Unschooling

The popular natural learning alternative

What is unschooling?

Unschooling is also known as “child-led” and “natural” learning. Today it is very commonly associated with a style of homeschooling that does not use a fixed curriculum. The philosophy behind this method of homeschooling is that “school” is not as natural as interest-driven learning. People learn naturally without schools by following their interests.

What we want to see is the child in pursuit of knowledge, not knowledge in pursuit of the child.

— George Bernard Shaw

Who are unschoolers?

Active participants of the unschool lifestyle are called unschoolers. Unschoolers often claim that self-driven learning is far more rewarding, enjoyable, and memorable. Without a school curriculum dictating a student’s learning path, the child is free to explore what he or she finds naturally interesting.

The parent’s role

The parent’s role is to facilitate the natural learning process of the child.

So, if your child is very interested in airplanes you would lead him towards resources that helped your child learn about the history of airplanes, how the turbines work, the biographies of the inventors, et cetera. In this way, the child is exposed to a broad range of subjects while studying what he or she loves.

The unschooling philosophy is intuitive

As a parent, you’ve continued to learn once you finished your ‘formal’ education, correct? You might have even enjoyed these things more than you enjoyed your high school classes. And the unschooler will remind you — you probably remember it better too.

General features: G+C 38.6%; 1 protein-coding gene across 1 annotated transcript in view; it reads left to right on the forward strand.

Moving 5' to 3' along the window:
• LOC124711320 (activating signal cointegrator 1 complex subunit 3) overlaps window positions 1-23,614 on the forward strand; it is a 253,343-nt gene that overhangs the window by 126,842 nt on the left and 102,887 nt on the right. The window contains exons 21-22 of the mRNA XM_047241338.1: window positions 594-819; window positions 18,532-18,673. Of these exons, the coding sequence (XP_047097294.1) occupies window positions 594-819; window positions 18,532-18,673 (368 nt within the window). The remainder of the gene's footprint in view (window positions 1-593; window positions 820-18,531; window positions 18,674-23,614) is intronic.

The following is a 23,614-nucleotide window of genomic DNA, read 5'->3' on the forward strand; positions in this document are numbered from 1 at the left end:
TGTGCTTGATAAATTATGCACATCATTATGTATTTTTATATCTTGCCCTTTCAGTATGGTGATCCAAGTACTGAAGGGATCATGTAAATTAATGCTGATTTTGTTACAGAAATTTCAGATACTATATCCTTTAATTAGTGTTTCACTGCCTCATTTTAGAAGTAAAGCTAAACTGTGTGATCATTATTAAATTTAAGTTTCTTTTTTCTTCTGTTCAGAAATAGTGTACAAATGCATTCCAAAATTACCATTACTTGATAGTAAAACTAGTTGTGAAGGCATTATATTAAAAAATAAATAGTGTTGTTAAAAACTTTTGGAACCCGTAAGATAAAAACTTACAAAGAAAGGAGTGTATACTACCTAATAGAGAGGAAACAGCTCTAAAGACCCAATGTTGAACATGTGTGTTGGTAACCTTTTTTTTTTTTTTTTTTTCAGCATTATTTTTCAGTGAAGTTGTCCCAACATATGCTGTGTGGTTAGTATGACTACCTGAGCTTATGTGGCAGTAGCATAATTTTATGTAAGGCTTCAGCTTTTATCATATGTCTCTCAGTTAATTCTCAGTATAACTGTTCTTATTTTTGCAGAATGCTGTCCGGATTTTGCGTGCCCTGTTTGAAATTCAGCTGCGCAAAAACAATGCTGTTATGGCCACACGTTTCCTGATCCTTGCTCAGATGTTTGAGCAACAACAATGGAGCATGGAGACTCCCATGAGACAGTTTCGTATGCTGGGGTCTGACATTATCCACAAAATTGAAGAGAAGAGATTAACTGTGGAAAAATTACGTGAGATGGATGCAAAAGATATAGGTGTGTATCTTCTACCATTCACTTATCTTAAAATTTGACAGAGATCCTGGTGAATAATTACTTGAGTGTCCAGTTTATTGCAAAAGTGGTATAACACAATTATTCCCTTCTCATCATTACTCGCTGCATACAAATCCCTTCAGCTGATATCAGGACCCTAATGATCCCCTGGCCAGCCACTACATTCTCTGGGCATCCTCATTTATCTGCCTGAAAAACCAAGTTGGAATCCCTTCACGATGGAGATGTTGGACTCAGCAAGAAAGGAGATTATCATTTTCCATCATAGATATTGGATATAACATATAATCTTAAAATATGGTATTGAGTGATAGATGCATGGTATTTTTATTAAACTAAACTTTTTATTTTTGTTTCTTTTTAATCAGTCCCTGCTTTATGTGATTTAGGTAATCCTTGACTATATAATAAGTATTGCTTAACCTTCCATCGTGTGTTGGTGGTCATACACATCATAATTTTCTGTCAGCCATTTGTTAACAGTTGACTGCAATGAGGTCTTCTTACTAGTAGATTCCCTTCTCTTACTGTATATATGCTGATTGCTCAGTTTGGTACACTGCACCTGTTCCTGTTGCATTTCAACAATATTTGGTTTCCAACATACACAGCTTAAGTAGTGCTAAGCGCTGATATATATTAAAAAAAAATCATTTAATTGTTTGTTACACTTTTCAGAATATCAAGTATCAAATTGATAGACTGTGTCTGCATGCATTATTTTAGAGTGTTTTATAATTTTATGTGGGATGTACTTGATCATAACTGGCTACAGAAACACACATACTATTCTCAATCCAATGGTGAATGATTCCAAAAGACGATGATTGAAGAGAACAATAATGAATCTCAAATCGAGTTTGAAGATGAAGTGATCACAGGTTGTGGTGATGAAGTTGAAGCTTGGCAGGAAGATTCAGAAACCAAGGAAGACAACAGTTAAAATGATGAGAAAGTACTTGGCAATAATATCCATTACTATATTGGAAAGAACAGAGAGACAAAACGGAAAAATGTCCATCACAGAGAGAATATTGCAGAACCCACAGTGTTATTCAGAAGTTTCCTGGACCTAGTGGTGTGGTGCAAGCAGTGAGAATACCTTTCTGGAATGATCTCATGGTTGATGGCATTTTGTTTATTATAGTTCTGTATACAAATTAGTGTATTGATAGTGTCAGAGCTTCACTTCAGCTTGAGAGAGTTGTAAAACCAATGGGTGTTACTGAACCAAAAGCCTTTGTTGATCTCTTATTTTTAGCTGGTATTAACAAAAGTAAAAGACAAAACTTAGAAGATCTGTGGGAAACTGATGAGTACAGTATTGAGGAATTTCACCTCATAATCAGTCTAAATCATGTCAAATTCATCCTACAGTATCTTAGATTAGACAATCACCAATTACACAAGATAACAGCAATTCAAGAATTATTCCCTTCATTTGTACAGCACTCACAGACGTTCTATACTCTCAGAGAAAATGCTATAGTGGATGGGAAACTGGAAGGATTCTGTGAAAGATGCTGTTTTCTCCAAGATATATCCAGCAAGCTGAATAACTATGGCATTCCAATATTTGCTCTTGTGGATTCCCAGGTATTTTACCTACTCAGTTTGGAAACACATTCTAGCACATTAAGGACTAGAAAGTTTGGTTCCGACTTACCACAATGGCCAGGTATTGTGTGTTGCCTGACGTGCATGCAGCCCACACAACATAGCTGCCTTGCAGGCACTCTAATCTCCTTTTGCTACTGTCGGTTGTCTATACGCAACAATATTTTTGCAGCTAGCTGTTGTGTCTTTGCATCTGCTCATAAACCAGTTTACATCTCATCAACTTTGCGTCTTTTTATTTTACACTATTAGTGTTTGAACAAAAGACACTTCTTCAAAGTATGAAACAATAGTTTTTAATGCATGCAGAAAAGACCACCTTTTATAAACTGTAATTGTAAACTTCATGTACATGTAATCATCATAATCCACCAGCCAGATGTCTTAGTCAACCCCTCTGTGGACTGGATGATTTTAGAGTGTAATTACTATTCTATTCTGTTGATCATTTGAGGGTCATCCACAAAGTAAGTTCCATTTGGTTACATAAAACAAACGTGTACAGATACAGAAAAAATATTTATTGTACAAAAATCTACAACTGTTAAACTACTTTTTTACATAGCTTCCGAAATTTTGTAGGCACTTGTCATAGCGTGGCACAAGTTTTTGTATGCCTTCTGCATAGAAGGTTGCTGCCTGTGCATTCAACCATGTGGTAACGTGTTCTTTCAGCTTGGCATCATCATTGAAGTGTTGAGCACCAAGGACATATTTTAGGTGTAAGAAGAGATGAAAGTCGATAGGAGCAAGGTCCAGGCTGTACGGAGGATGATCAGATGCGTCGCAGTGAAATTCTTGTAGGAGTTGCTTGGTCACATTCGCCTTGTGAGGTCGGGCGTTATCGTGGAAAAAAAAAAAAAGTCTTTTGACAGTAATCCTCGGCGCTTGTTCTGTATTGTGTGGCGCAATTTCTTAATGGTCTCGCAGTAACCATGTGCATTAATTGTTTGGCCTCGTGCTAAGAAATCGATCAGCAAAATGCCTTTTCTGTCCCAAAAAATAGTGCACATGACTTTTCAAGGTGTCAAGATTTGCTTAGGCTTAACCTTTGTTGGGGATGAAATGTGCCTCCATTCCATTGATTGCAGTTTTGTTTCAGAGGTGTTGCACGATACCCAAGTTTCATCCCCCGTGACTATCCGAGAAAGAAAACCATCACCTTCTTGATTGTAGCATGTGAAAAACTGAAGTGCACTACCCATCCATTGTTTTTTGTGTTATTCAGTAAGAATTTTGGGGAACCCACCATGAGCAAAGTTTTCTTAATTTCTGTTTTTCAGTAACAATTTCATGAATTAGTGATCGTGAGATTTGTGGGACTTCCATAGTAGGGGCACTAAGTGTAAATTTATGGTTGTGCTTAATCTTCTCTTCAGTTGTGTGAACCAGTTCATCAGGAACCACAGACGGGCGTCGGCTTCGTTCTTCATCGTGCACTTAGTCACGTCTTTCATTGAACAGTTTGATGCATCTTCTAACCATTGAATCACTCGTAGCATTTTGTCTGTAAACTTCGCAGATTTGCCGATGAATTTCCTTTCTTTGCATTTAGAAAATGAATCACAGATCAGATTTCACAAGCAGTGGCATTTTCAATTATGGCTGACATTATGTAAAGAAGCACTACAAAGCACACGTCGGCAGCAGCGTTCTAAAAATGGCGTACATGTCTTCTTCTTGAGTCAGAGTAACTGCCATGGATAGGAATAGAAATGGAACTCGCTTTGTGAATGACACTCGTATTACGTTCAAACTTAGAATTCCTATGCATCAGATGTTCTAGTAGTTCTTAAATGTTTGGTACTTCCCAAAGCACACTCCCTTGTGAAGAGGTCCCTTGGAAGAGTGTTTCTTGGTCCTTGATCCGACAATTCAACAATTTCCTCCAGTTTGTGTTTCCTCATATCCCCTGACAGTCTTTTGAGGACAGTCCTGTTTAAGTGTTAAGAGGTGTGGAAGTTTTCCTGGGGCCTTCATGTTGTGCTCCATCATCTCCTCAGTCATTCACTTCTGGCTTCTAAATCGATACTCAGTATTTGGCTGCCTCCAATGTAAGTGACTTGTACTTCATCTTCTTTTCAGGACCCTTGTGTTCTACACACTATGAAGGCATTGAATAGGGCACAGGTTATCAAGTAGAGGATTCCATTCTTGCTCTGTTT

The unschooling philosophy challenges the reasoning behind mainstream education. To truly understand the unschooling philosophy, most people require a complete paradigm shift in their understanding of education, learning, and parenting. Cognitive dissonance springs up everywhere.

Because most people have a hard time really “getting” unschooling, we are incredibly fortunate to share the short segment below. A member of the unschooling community submitted the following explanation and suggested that might be included on this page.

An explanation of “getting” unschooling

I’ve been thinking about something today.

I’ve been involved in helping people unschool, and learn about unschooling, for a long time. Twenty-something years. In all that time, some things have always been the same.

Someone decides they are interested in unschooling, but they don’t know much about it. What they think they know may be entirely mistaken, or it may not. They find some group, somewhere (here on Facebook, often, these days) and ask questions.

Then the advice starts.

Then they say it won’t work for them. A defensive reaction is very typical of many, many people, about almost everything, not just unschooling.

Be cautious about unschooling advice

Some of that advice comes from experienced unschoolers. It sounds too good to be true. Or it sounds totally off the wall- things can’t really work like that. It goes against everything the person has ever experienced or heard of. There may be studies that warn against it. Or their parents and neighbors have insisted otherwise. It sounds like ignoring real problems, or doing nothing, or… etc.

Some of the advice comes from people who aren’t any more experienced at unschooling than the person who asked. Those answers may be soothing. Oh, really, what you’re doing is fine, whatever works for your family is fine, no need to change or grow or learn. Or they may be very harsh and/or controlling: